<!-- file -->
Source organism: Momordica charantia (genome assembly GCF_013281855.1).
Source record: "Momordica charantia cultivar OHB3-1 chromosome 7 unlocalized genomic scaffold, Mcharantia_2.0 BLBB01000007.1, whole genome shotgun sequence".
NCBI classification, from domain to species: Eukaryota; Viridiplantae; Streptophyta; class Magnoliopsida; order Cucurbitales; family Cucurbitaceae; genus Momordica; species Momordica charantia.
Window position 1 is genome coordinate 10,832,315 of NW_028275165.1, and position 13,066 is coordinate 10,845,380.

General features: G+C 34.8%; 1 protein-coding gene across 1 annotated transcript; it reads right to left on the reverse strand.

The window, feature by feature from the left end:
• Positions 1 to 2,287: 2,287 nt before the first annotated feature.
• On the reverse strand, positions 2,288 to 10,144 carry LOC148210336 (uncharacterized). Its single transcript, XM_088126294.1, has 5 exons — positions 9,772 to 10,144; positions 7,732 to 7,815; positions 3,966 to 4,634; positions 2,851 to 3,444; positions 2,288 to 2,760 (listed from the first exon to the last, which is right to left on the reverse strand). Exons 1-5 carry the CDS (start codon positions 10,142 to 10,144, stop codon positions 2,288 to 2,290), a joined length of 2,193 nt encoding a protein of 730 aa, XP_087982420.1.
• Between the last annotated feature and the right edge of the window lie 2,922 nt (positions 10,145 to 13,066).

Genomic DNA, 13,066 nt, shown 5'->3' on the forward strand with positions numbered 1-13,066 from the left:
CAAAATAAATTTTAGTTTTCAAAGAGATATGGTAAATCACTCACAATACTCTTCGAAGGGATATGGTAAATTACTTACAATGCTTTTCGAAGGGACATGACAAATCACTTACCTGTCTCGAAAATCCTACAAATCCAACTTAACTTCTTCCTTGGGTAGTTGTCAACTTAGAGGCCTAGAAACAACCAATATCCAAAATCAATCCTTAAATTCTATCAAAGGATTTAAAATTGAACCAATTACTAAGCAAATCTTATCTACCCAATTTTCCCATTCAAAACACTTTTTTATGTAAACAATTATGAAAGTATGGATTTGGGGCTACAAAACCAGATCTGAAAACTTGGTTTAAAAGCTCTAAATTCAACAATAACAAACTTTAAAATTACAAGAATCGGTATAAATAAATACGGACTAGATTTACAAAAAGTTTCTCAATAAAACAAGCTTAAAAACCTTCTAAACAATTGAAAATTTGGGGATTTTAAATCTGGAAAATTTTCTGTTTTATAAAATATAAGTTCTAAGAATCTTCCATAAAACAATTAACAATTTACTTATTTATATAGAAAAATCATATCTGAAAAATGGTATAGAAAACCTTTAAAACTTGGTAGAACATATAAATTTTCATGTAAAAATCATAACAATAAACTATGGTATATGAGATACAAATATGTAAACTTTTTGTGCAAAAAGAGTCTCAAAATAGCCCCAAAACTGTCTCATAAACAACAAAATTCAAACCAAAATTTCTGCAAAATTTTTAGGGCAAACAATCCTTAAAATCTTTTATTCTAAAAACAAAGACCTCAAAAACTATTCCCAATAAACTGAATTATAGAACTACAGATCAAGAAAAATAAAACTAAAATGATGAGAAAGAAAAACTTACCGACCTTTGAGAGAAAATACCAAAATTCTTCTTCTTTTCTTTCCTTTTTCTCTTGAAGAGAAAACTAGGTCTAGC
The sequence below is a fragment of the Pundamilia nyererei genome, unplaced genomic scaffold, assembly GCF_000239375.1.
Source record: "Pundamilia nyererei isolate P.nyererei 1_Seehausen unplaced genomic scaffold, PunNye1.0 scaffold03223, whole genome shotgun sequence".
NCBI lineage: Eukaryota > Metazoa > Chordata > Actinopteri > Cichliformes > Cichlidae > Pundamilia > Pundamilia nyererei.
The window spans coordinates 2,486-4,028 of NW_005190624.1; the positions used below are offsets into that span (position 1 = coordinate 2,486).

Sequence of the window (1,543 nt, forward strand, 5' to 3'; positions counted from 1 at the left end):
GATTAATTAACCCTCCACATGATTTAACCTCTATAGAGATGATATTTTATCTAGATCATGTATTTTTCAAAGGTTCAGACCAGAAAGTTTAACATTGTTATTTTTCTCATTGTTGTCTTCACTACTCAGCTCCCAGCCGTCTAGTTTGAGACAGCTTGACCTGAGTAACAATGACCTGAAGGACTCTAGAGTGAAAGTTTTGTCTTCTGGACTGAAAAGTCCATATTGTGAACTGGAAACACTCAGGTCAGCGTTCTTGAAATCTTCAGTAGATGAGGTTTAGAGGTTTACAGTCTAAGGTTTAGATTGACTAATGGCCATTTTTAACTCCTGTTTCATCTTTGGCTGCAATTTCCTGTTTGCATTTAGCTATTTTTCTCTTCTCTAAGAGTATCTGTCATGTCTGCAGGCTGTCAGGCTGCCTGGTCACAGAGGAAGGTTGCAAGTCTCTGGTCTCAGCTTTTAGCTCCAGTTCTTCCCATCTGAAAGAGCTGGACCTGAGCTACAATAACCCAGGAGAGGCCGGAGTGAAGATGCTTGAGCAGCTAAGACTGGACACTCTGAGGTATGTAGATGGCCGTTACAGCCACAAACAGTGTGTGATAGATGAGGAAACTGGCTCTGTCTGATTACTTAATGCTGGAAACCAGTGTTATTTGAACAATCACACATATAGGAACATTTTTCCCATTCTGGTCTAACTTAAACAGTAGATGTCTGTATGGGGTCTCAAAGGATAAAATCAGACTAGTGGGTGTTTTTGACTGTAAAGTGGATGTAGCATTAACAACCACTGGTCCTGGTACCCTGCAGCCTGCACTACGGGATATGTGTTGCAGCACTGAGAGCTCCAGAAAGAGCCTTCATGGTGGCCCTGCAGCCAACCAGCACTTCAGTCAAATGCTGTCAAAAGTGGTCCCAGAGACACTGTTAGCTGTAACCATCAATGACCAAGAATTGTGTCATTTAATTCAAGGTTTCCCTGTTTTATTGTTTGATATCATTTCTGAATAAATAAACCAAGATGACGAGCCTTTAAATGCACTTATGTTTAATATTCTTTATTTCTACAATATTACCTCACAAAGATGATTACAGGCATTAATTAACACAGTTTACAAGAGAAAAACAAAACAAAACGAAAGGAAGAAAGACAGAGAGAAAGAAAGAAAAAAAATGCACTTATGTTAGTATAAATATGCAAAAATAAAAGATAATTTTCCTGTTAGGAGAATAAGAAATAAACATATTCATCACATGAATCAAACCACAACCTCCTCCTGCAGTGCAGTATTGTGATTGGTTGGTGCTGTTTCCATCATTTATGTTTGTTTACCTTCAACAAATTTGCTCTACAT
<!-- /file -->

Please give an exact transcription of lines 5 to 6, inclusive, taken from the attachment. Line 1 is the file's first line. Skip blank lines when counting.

General features: G+C 34.8%; 1 protein-coding gene across 1 annotated transcript; it reads right to left on the reverse strand.

The window, feature by feature from the left end: